Skip Nav
Original Recipes
Make This Oreo Cookie Dough in Just 5 Minutes!
Holiday Food
The 35 Best Thanksgiving Recipes You Should Make This Year
Recipes
100 Appetizers Perfect For Any Occasion

Japanese Baumkuchen

Meet Baumkuchen, Part II: Japan's Take

I recently embarked on a search for Germany's so-called "king of cakes," or baumkuchen, a hollow, concentric cake that's made by applying layer after layer of batter on a rotating spit. I discovered the hard-to-find pastry at Lutz Bakery and Pastry Shop, an old-school Central European bakery in Chicago's Ravenswood neighborhood.

In the baumkuchen research that followed, I learned that the cake is not just a delicacy in its home country; it's also been one of the most popular pastries in Japan since it was first brought over to the country after World War I. Thanks to its ring shape, baumkuchen is also a popular Japanese wedding staple.

So imagine my surprise on a recent trip to San Francisco's Chinese New May Wah Market, where, nestled amongst mochi and noodles, were packs of baumkuchen slices. Save for two small words — "baum kuchen" — I couldn't read anything on the package, but that didn't halt my curiosity.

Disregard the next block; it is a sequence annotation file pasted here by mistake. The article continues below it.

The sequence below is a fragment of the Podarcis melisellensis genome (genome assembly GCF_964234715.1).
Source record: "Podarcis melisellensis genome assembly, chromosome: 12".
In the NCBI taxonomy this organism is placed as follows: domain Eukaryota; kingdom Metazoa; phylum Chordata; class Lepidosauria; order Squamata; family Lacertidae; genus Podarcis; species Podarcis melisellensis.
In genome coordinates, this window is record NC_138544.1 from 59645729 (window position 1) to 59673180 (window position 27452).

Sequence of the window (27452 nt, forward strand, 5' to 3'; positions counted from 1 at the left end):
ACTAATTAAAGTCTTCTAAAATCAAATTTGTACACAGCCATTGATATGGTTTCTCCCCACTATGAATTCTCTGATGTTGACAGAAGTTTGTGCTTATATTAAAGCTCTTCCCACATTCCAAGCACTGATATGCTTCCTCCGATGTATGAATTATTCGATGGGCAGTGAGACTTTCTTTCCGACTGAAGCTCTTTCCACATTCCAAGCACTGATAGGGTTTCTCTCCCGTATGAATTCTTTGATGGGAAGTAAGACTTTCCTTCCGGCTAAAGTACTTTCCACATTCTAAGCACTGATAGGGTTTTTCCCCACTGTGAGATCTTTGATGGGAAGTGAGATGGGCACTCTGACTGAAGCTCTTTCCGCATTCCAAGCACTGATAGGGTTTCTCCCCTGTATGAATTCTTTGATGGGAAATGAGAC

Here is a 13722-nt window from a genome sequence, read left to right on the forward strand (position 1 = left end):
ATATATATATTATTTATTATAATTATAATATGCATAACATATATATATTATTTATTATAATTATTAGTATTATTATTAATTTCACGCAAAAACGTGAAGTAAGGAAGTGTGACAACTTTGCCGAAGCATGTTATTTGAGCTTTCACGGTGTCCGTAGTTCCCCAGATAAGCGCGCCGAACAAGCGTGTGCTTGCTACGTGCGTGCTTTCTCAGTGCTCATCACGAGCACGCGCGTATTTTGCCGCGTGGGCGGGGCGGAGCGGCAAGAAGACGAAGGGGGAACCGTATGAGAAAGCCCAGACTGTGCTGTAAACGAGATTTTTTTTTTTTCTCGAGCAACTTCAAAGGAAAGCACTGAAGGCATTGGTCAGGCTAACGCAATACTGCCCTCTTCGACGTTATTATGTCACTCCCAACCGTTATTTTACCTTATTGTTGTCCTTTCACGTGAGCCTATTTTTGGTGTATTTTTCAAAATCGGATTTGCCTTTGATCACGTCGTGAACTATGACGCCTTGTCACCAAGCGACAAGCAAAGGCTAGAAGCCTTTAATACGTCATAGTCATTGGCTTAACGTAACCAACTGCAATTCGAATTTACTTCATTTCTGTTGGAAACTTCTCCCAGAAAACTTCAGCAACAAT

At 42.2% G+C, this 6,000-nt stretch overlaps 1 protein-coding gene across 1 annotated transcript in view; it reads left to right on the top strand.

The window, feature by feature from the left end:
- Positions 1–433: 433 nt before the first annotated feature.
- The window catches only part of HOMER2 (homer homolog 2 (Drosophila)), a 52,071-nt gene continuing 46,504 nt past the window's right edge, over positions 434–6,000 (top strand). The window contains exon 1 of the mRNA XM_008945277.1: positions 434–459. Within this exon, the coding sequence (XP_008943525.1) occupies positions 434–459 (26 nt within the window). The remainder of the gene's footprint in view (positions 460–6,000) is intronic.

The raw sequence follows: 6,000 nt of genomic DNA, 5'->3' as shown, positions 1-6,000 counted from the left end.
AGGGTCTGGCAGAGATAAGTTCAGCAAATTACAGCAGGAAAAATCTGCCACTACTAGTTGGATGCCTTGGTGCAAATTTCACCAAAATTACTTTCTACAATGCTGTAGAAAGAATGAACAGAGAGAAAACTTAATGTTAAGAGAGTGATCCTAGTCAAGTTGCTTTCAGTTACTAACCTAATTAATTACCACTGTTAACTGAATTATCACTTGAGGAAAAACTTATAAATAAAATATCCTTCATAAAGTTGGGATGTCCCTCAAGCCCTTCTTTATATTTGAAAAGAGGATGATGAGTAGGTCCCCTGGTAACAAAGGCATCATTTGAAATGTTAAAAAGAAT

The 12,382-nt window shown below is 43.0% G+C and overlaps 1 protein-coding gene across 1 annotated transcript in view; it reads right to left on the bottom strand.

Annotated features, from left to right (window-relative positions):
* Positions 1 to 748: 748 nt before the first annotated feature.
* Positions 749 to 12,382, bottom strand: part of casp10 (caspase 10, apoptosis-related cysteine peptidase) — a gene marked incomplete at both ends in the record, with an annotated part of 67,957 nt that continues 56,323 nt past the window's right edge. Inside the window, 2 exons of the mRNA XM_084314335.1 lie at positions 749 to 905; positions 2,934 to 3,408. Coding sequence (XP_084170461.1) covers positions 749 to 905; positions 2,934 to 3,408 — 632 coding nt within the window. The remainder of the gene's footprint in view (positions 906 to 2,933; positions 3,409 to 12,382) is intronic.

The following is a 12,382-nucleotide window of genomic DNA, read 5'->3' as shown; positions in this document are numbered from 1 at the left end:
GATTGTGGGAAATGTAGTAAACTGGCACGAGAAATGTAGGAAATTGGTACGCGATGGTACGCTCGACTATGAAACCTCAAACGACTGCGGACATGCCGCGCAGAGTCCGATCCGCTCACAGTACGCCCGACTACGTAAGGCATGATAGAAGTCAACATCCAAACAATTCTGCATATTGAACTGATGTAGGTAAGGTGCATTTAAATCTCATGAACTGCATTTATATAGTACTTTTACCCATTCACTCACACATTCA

ADVERTISEMENT

Japanese baked goods are known for being airy, light, and not too sweet, and this version of the dessert fit the same bill. It was clear the cake had a mellow vanilla flavor that wasn't as assertive as its German counterpart. Layer upon layer of pillowy, moist cake batter was a far cry from the denser Lutz variation. One intended bite soon turned into the entire slice.

Have you ever tried Japan's rendition of this dessert?

Buenos Aires Travel Tips
The Coaster California Train
Best Train Trips in the World
WOW Air Purple Friday Sale
From Our Partners
Latest Food
All the Latest From Ryan Reynolds